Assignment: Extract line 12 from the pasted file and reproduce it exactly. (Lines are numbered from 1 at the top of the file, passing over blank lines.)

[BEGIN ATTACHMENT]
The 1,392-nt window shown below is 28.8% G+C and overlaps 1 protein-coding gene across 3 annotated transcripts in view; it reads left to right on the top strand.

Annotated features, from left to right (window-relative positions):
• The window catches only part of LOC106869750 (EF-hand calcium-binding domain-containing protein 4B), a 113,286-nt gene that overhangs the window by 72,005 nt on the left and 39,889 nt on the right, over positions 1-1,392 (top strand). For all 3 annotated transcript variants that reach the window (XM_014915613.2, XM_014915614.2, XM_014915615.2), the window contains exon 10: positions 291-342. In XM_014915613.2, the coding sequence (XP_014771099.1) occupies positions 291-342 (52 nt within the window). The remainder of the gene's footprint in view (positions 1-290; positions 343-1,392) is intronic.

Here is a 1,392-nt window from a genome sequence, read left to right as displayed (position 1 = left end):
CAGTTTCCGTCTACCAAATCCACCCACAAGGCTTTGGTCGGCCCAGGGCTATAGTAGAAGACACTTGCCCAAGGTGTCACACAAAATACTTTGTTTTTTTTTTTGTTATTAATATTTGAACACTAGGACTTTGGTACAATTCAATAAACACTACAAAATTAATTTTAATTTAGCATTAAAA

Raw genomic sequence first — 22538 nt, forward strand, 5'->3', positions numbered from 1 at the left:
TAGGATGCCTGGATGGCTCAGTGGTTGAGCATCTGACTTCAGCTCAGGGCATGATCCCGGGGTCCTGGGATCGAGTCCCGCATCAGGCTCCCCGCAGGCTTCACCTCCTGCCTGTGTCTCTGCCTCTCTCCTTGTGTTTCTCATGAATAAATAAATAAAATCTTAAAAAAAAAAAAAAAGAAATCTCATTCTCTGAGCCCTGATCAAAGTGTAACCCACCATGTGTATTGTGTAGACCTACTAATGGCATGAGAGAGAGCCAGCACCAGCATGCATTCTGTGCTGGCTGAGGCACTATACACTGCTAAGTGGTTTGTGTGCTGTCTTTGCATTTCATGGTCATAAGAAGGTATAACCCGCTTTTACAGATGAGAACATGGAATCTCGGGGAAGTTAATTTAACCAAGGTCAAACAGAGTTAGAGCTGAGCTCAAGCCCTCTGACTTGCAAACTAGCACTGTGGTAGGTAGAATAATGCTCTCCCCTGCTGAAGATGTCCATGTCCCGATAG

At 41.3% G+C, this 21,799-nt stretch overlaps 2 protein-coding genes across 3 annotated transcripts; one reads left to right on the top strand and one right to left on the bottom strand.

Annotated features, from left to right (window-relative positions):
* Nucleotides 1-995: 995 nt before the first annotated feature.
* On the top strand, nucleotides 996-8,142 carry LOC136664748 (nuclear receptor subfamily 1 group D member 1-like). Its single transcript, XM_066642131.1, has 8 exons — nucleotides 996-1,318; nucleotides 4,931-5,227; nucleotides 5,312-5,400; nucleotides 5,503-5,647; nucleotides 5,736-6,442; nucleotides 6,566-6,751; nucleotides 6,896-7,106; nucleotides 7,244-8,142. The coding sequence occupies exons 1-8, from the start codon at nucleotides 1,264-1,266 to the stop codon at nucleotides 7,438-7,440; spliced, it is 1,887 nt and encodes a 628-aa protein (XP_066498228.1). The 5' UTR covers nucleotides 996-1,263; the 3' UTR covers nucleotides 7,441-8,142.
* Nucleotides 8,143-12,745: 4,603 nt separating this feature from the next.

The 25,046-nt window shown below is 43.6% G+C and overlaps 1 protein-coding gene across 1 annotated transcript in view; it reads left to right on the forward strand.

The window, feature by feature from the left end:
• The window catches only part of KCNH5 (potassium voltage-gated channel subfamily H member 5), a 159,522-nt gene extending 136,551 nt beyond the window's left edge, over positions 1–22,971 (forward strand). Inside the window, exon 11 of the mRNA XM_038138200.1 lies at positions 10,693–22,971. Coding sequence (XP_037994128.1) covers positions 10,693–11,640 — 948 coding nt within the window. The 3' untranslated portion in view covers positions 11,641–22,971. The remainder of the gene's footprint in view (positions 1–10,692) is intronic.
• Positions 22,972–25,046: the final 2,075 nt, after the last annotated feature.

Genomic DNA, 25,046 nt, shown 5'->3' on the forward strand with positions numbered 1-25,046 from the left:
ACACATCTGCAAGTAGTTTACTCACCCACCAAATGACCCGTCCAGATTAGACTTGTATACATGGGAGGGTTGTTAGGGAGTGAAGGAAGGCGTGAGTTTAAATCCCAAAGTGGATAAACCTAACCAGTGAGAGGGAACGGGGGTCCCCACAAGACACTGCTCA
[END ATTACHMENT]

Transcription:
* Nucleotides 8,143-12,745: 4,603 nt separating this feature from the next.